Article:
United States District Court, D. South Carolina
July 28, 2014
Dennis Temple, Plaintiff,
Chief Deputy Appellate Defense Counsel Wanda H. Carter; Paralegal Assistant Sean Glynn; Paralegal Assistant Mike LNU; Inmate Grievance Coordinator, FNU Thomas; Warden Joseph McFadden; Davidson & Lindeman, P.A.; Ann Hallman, in their individual an official capacity. Defendants.
JOSEPH F. ANDERSON, Jr., District Judge.
The pro se plaintiff, Dennis Temple, is an inmate with the South Carolina Department of Corrections. He brings this action pursuant to 42 U.S.C. § 1983, alleging that the defendants violated his constitutional rights.
The Magistrate Judge assigned to this action has prepared a Report and Recommendation and opines that this action should be summarily dismissed for failure to state a claim on which relief may be granted. The Report sets forth in detail the relevant facts and standards of law on this matter, and the court incorporates such without a recitation.
The plaintiff was notified of his right to file objections to the Report and Recommendation. On June 23, 2014, the court granted the plaintiff an extension of time to file objections and set a new deadline of July 20, 2014. On July 12, 2014, instead of filing objections to the Report, the plaintiff filed a motion to continue the case so that he could "file a response to the defendants' motion for summary judgment." However, there is no pending motion for summary judgment in this case. In fact, the defendants have not even been served with the complaint.
Plaintiff contends that he has good cause for delaying this case. He states that on July 4, 2014, four inmates approached him with a knife and attempted to harm him. After an altercation, the plaintiff was placed in "post-hearing detention" without legal supplies, papers, and books.
As an initial matter, the court takes judicial notice of one of the plaintiff's other actions pending before it, Temple v. Oconee County, et al., C/A No. 6:13-144-JFA-KFM. In that case, the court also granted the plaintiff an extension of time to file objections to the Report and Recommendation of the Magistrate Judge, with the objection deadline extended to July 7, 2014. On July 7, 2014, the plaintiff mailed a 75-page handwritten objection memorandum to the court for filing. The plaintiff's memorandum was signed and dated July 5, 2014.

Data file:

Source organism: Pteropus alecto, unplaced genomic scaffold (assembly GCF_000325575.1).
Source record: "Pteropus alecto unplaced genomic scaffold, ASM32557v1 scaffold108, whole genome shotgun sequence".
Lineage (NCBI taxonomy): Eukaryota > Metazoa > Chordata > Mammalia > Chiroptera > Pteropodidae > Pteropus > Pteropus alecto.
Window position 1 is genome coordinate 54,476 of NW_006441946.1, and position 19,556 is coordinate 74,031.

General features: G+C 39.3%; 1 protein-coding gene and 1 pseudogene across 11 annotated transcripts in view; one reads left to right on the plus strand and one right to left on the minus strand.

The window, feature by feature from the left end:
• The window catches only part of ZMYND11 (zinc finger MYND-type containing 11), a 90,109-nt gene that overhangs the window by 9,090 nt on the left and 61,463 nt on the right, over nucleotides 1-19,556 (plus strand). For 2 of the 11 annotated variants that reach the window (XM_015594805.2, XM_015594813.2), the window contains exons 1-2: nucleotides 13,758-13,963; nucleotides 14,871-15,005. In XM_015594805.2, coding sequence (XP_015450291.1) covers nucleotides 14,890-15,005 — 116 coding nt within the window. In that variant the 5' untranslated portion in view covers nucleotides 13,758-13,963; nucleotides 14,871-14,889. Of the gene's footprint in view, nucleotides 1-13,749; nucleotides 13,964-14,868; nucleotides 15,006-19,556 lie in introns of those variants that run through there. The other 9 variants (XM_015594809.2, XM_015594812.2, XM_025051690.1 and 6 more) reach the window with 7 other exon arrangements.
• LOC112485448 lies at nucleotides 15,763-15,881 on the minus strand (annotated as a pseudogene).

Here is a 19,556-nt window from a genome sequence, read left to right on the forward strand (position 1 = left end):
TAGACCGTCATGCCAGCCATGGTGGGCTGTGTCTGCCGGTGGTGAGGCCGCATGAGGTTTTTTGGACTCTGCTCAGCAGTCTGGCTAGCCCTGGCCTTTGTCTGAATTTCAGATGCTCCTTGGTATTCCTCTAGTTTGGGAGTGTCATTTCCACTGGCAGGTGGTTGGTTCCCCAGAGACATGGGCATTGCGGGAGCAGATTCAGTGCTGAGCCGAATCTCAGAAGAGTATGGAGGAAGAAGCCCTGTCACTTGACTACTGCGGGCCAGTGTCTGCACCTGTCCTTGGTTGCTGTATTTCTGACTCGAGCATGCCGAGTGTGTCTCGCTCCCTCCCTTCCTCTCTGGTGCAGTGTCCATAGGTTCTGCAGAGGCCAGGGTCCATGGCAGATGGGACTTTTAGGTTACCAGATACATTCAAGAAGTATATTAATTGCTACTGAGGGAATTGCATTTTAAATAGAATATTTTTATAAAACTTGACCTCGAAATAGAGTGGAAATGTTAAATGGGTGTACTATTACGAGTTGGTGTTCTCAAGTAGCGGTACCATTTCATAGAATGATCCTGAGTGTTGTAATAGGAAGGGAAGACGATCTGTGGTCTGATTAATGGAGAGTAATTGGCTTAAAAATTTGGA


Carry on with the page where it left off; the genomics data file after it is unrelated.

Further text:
The court is curious as to how the plaintiff can file a 75-page brief in one of his cases on July 5, 2014, while at the same time request a continuance in another of his cases because he was involved in an altercation the day before on July 4, 2014, and placed in lockup without his legal books, papers, or materials.
Nevertheless, the court finds no good cause to continue this action. As the plaintiff has failed to file objections to the Report of the Magistrate Judge, this court is not required to give any explanation for adopting the recommendation. See Camby v. Davis, 718 F.2d 198, 199 (4th Cir. 1983).
The Magistrate Judge properly opines that each of plaintiff's claims based on federal question alleging violations of the Constitution should be dismissed for failure to state a claim on which relief may be granted.
After carefully reviewing the applicable laws, the record in this case, and the Report and Recommendation, the court finds that the Magistrate Judge's recommendation fairly and accurately summarizes the facts and applies the correct principles of law. The Report is adopted and incorporated herein by reference.
Accordingly, this action is dismissed without prejudice and without issuance and service of process.
IT IS SO ORDERED.